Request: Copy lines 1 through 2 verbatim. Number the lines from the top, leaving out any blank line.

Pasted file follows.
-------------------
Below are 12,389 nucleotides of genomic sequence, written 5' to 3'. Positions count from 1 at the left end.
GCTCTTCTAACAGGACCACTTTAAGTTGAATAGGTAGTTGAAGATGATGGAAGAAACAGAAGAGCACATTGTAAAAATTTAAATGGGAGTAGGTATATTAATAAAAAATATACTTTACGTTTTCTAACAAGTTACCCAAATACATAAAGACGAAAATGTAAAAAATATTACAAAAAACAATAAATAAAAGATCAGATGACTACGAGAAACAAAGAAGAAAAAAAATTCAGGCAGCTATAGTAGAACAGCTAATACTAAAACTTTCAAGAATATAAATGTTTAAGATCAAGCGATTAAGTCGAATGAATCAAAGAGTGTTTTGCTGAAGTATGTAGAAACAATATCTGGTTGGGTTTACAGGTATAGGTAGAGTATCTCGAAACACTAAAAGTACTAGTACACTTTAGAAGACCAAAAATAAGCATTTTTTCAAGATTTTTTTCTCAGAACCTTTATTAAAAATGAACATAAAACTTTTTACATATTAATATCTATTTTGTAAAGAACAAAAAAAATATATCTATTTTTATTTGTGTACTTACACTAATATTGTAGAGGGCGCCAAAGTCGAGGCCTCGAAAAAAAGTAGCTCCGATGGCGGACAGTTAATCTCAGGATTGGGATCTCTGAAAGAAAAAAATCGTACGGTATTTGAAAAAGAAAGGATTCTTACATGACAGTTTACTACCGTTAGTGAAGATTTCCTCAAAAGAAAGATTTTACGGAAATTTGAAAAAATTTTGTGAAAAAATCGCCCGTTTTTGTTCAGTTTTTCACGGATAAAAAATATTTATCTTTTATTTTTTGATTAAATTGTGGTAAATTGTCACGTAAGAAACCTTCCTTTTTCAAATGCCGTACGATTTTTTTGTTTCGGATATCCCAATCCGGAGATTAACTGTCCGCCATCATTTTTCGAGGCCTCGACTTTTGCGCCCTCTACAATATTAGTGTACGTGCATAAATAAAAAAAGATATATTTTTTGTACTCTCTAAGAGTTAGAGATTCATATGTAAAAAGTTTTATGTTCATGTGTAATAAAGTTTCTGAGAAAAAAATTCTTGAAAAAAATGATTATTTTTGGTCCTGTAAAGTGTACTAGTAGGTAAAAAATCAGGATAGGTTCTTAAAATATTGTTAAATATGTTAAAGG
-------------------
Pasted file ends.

Below are 12,389 nucleotides of genomic sequence, written 5' to 3'. Positions count from 1 at the left end.
GCTCTTCTAACAGGACCACTTTAAGTTGAATAGGTAGTTGAAGATGATGGAAGAAACAGAAGAGCACATTGTAAAAATTTAAATGGGAGTAGGTATATTAATAAAAAATATACTTTACGTTTTCTAACAAGTTACCCAAATACATAAAGACGAAAATGTAAAAAATATTACAAAAAACAATAAATAAAAGATCAGATGACTACGAGAAACAAAGAAGAAAAAAAATTCAGGCAGCTATAGTAGAACAGCTAATACTAAAACTTTCAAGAATATAAATGTTTAAGATCAAGCGATTAAGTCGAATGAATCAAAGAGTGTTTTGCTGAAGTATGTAGAAACAATATCTGGTTGGGTTTACAGGTATAGGTAGAGTATCTCGAAACACTAAAAGTACTAGTACACTTTAGAAGACCAAAAATAAGCATTTTTTCAAGATTTTTTTCTCAGAACCTTTATTAAAAATGAACATAAAACTTTTTACATATTAATATCTATTTTGTAAAGAACAAAAAAAATATATCTATTTTTATTTGTGTACTTACACTAATATTGTAGAGGGCGCCAAAGTCGAGGCCTCGAAAAAAAGTAGCTCCGATGGCGGACAGTTAATCTCAGGATTGGGATCTCTGAAAGAAAAAAATCGTACGGTATTTGAAAAAGAAAGGATTCTTACATGACAGTTTACTACCGTTAGTGAAGATTTCCTCAAAAGAAAGATTTTACGGAAATTTGAAAAAATTTTGTGAAAAAATCGCCCGTTTTTGTTCAGTTTTTCACGGATAAAAAATATTTATCTTTTATTTTTTGATTAAATTGTGGTAAATTGTCACGTAAGAAACCTTCCTTTTTCAAATGCCGTACGATTTTTTTGTTTCGGATATCCCAATCCGGAGATTAACTGTCCGCCATCATTTTTCGAGGCCTCGACTTTTGCGCCCTCTACAATATTAGTGTACGTGCATAAATAAAAAAAGATATATTTTTTGTACTCTCTAAGAGTTAGAGATTCATATGTAAAAAGTTTTATGTTCATGTGTAATAAAGTTTCTGAGAAAAAAATTCTTGAAAAAAATGATTATTTTTGGTCCTGTAAAGTGTACTAGTAGGTAAAAAATCAGGATAGGTTCTTAAAATATTGTTAAATATGTTAAAGG